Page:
Coincidence? I Think Not.

Coincidence? I Think Not.

Reading Time: 5 minutes

Above Image by Evgeni Tcherkasski from Pixabay

David Bokovoy on shared, “It doesn’t take too careful a read to determine that from start to finish, the Gospels contain inaccurate historical reconstructions—stories about Jesus’ life and ministry that simply could not have taken place the way they’re depicted.”

An online blogger I came across stated, “I believe the Bible was a collection of stories and nothing more. Kinda like our modern-day sci-fi.”

Richard Carrier from Columbia University wrote, “We have no trustworthy evidence of a physical resurrection, no reliable witnesses. It is among the most poorly attested of historical events.”

Separate Confirming Accounts

Over the years, New Testament scholars have noted instances of ‘undesigned coincidences’ within scripture. What are undesigned coincidences? They are gaps within one writer’s account of an event that are filled in by another writer’s account.

Stealing From God by Christian apologist Frank Turek, lists three examples I will share.

Pilate Enters the Stage

In Luke 23:2-4, the Jews led Jesus to Pilate and accused him of perverting the nation, not paying taxes, and claiming to be Christ the King. In Luke’s account, Pilate asked Jesus directly, “Are you King of the Jews?” and Jesus replied, “It is as you say.” Pilate then turns to the accusers and says, “I find no fault in this Man.”

What? How is it that Jesus admits His guilt, but then Pilate turns and says, “I find no fault in this Man.”? He just admitted it to Pilate’s face. Image in a court of law, the accused admits to stealing, then the judge slams the gavel and says, “Not guilty, case dismissed!”

Take a moment and read John’s account of this event. John 18:33-38

Pilate entered the governor’s courtroom (Praetorium) and asked Jesus if he was King of the Jews. Jesus asked if Pilate wanted to know this or if others had told him. Pilate replied, probably with some disdain, “Am I a Jew? Your own nation and the chief priests have delivered You to me. What have You done?” Jamieson, Fausset, and Brown Commentary put it this way, “Jewish questions I neither understand nor meddle with.”1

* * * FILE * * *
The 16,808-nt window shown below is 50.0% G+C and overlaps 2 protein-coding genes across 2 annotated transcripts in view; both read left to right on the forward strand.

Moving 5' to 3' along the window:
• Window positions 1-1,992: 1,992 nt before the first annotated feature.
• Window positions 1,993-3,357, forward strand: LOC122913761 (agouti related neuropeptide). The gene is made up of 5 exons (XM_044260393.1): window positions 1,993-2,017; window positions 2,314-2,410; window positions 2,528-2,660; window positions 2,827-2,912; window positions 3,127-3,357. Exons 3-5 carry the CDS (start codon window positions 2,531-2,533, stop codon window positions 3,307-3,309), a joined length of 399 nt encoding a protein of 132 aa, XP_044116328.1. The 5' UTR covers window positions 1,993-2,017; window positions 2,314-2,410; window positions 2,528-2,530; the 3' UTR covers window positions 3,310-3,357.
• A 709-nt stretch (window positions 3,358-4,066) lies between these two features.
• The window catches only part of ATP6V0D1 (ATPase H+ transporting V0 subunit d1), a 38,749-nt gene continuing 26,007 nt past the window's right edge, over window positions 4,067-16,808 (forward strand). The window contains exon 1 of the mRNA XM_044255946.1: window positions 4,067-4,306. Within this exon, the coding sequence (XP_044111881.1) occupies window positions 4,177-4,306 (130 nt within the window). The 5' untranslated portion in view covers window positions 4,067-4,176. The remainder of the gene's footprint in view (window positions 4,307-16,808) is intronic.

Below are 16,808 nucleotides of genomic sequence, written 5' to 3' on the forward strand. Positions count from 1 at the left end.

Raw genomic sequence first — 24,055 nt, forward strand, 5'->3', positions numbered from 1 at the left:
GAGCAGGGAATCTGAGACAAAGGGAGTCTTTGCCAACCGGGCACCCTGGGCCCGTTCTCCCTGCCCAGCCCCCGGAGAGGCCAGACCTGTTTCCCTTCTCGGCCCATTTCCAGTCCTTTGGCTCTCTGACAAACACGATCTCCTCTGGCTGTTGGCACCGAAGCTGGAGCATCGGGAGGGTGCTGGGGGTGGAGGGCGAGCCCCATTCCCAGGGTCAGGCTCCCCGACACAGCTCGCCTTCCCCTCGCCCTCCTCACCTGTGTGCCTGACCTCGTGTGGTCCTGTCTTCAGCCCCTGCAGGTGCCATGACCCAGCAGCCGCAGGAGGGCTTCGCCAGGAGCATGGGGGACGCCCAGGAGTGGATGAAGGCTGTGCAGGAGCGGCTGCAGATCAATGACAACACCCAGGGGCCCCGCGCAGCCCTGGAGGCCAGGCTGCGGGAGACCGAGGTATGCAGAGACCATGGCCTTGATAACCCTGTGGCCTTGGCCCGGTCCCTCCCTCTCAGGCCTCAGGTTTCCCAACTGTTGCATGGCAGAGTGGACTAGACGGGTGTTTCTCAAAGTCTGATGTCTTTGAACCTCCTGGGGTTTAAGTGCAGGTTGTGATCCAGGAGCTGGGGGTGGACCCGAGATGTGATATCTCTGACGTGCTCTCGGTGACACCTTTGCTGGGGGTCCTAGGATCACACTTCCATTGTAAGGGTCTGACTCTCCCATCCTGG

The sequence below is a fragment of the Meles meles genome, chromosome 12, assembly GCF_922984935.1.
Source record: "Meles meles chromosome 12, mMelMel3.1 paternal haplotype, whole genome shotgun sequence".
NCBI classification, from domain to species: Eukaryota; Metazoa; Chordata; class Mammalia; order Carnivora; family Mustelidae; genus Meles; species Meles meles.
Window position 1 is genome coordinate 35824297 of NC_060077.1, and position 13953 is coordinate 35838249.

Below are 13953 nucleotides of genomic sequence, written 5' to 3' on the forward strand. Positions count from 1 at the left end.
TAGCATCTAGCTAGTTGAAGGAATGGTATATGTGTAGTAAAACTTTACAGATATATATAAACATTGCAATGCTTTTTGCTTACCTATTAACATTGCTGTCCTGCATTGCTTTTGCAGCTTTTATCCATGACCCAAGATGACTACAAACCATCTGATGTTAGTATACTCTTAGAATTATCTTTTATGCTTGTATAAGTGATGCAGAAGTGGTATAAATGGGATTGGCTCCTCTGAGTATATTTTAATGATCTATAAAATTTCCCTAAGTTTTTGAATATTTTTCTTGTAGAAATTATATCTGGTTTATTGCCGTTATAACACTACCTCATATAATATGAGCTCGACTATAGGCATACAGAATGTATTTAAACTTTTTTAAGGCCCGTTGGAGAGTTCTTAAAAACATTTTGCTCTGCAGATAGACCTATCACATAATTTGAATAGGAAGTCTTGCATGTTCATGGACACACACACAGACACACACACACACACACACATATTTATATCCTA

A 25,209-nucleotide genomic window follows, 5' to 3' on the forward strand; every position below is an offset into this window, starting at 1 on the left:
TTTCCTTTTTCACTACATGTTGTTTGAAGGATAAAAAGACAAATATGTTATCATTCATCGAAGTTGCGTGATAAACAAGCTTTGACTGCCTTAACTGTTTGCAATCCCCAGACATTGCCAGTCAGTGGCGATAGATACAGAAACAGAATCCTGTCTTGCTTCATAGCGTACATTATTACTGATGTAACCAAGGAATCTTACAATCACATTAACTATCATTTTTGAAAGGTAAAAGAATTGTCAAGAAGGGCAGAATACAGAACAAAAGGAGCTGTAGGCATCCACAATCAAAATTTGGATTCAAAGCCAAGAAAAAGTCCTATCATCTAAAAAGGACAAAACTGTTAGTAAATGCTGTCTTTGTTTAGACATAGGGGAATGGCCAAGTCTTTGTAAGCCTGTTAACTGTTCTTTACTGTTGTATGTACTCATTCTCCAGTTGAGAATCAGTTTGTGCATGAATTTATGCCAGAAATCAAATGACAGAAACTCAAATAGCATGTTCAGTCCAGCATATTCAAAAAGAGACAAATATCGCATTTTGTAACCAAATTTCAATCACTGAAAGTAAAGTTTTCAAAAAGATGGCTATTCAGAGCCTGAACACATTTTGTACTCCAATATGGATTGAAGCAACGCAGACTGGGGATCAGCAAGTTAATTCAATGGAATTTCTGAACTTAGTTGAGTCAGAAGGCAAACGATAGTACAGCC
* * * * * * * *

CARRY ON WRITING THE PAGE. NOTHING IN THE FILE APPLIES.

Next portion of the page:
Jesus explained that His kingdom is not of this world and was not from here. Pilate asked if he was a king, and Jesus answered, “You say rightly that I am a king. For this cause I was born, and for this cause I have come into the world, that I should bear witness to the truth. Everyone who is of the truth hears My voice.” Pilate replied somewhat rhetorically, “What is truth?” and went outside announcing, “I find no fault in Him at all.”

Frank Turek writes, “John offers information not provided by Luke: Since Jesus said His kingdom is not of this world, He was not challenging Caesar’s rule as accused. Therefore, Pilate found no guilt in Him.”2

Why Fear Archelaus?

Another example of undesigned coincidence is found in Matthew’s account of Joseph’s dream, and when he returned to Israel from Egypt. We will find that Josephus, the Jewish rebel who turned Roman historian, shed light on this some 40 years later.

Matthew 2:22-23 explains that after Herod died, Joseph had a dream while in Egypt to return home to Israel. Joseph heard that Archelaus was reigning in Judea, and he was afraid to go there. Then he was warned in a dream and turned to the area of Galilee, settling in a town called Nazareth. So why was Joseph afraid of Archelaus? 

Archelaus is only mentioned this single time in all of scripture, so we have no way to answer this question unless we explore outside the Bible.

In the Antiquities of the Jews, written by Josephus, we find in book 9, section 3, that Archelaus sent a regiment of armed men to put down a disturbance. But unfortunately, these men were all attacked, and most were stoned to death by the Jews.